The challenge in many cases is to prove the negative action was taken because of pregnancy.
Are you entitled to more breaks when you are pregnant?
When pregnancy causes certain conditions such as gestational diabetes or preeclampsia, a pregnant employee may be entitled to receive reasonable accommodation measures from the employer. Some pregnancy-related conditions are considered disabilities under the American with Disabilities Act. Employers are expected to accommodate those disabilities unless doing so would pose an undue hardship. If a pregnant employee requires additional breaks to manage a disabling condition, then the employer should have to allow those breaks or demonstrate why additional breaks would cause undue hardship.
When should I tell my employer I’m pregnant?
The decision about when and how to announce your pregnancy depends on a number of factors that have to do with your relationship with your boss and co-workers more than with legal considerations. Legally, you are not required to inform your employer unless you need special accommodations or you are ready to request parental leave. For instance, to take advantage of the leave provisions of the Family and Medical Leave Act, you only need to give 30 days’ notice before taking leave to give birth.
However, studies have shown that trying to conceal a pregnancy at work leads to considerable stress, so many women find it helpful to reveal pregnancy at about the fourth or fifth month. If morning sickness or frequent medical appointments will cause you to miss a lot of work, then you may want to inform your employer earlier. Anti-discrimination laws prohibit negative actions based on your pregnancy, so you should not feel compelled to hide the situation.
How do I prove pregnancy discrimination in the workplace?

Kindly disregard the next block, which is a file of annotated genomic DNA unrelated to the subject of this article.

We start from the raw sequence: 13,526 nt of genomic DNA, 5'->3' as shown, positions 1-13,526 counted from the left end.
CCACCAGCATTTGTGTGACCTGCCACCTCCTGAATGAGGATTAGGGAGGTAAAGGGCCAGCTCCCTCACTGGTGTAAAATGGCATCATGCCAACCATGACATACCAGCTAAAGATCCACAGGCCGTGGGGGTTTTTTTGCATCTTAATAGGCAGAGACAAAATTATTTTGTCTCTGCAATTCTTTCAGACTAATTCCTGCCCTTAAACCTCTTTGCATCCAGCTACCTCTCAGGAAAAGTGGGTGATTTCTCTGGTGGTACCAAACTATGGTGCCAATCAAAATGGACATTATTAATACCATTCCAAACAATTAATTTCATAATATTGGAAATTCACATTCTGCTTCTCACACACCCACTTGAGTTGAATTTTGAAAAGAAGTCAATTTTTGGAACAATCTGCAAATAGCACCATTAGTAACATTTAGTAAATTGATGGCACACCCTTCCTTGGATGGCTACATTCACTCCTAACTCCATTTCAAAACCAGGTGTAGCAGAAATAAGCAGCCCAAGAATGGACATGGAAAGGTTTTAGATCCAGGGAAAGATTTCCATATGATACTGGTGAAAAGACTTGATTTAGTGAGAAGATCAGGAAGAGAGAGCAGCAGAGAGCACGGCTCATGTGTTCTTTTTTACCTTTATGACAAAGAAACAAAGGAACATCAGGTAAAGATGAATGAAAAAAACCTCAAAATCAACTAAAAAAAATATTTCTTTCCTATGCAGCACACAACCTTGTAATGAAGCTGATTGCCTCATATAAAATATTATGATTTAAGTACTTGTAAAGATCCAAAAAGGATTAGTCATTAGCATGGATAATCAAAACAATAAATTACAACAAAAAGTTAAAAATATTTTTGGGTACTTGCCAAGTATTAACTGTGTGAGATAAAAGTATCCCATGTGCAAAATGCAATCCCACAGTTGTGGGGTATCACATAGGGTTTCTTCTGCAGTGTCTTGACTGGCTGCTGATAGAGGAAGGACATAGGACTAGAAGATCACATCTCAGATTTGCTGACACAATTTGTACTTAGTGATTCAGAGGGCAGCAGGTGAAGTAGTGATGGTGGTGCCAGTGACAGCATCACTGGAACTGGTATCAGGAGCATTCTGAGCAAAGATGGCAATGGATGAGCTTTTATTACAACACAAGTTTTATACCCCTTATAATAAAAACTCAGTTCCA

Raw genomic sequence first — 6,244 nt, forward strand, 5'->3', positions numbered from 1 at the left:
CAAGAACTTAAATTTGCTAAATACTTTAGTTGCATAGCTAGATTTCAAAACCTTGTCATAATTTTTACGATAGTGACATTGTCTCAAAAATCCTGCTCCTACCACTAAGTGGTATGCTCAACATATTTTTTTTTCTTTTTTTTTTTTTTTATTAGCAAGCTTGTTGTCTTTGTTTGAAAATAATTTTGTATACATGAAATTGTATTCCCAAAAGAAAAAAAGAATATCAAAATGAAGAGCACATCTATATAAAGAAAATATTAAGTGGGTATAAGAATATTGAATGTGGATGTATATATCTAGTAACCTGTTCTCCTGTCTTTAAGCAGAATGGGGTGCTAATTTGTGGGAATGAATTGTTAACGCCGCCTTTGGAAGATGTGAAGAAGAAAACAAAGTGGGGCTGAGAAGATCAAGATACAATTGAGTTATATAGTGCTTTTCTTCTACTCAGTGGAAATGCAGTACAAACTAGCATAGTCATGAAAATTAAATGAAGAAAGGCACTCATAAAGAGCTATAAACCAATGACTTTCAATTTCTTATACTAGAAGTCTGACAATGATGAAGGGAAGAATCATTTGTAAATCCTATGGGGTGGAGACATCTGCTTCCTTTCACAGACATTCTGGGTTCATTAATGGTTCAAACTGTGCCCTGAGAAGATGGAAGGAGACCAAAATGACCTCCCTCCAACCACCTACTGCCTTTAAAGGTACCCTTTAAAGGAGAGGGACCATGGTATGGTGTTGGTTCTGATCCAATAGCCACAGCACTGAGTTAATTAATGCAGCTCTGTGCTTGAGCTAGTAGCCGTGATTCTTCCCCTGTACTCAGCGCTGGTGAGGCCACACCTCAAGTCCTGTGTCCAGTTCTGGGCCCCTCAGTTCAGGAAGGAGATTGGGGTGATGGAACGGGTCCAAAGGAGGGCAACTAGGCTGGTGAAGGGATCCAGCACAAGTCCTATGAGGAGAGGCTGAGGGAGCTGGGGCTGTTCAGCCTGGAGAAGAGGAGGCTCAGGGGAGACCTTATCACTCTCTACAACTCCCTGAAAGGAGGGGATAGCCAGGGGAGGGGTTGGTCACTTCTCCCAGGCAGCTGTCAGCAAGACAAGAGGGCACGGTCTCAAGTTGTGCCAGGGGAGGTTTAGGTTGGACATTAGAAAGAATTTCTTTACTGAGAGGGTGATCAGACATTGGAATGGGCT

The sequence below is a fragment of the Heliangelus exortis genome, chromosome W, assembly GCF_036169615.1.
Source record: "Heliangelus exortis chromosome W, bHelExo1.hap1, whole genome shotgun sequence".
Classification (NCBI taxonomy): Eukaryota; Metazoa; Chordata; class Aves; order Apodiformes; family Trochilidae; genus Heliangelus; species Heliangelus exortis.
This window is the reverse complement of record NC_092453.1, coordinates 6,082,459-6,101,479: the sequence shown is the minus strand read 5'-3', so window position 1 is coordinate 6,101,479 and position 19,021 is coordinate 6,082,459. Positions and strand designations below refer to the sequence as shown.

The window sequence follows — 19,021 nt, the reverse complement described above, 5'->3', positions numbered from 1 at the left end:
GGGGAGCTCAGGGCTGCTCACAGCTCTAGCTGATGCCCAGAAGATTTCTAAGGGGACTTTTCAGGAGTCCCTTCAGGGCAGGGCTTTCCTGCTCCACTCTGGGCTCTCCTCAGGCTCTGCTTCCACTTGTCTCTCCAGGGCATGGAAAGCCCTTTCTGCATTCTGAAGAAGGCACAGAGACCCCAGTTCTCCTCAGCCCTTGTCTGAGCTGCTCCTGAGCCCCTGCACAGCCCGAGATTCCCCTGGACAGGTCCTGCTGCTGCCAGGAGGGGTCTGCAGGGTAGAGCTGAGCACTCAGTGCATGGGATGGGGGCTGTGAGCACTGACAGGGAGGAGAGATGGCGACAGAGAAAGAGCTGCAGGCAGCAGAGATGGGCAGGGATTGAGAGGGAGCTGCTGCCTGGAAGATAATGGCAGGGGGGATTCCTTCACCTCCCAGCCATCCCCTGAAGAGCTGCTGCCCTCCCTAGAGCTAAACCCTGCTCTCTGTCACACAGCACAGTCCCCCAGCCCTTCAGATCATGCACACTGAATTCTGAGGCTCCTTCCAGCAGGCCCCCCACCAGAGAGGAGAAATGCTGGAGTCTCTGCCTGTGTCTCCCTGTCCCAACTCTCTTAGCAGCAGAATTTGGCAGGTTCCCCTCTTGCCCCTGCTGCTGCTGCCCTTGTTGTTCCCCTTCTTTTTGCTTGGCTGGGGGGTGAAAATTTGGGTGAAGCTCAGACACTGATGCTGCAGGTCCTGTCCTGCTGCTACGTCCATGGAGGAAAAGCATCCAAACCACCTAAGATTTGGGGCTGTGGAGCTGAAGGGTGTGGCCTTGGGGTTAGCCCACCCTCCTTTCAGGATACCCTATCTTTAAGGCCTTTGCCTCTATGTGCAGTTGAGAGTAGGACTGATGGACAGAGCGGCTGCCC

Once you have determined that you were subjected to negative treatment due to your pregnancy, proving that the treatment was motivated by your pregnant condition can be difficult. Collect any evidence that can show your treatment and how it differed from similarly situated employees who were not pregnant. It is also a good idea to gather evidence showing that your job performance met expectations. In many cases, a combination of actions and words indicate a pattern of discrimination. A pregnancy discrimination lawyer can help guide you to look for specific evidence indicating discrimination, so the sooner you consult an attorney, the easier it can be to develop a case providing that you are entitled to relief.
Can I sue my employer for stress if I’m pregnant?
Work is inherently stressful in many employment situations, so to receive compensation for stress during pregnancy, you would probably need to show that your stress was caused by harassment or another form of discrimination you experienced due to your pregnancy or another protected factor. For instance, if your employer allowed coworkers to make jokes based on your pregnancy, race, religion or other protected aspects of your identity, that would constitute illegal harassment and your stress could entitle you to relief, including compensation.
Whether you need an employment law attorney or an unpaid wages lawyer, our firm has the skills and resources needed to help you build an effective case. If you are interested in learning more about our other practice areas, contact us today at talkdesk (844) 722-7567 to schedule a consultation. We provide legal service to clients in Florida and Georgia.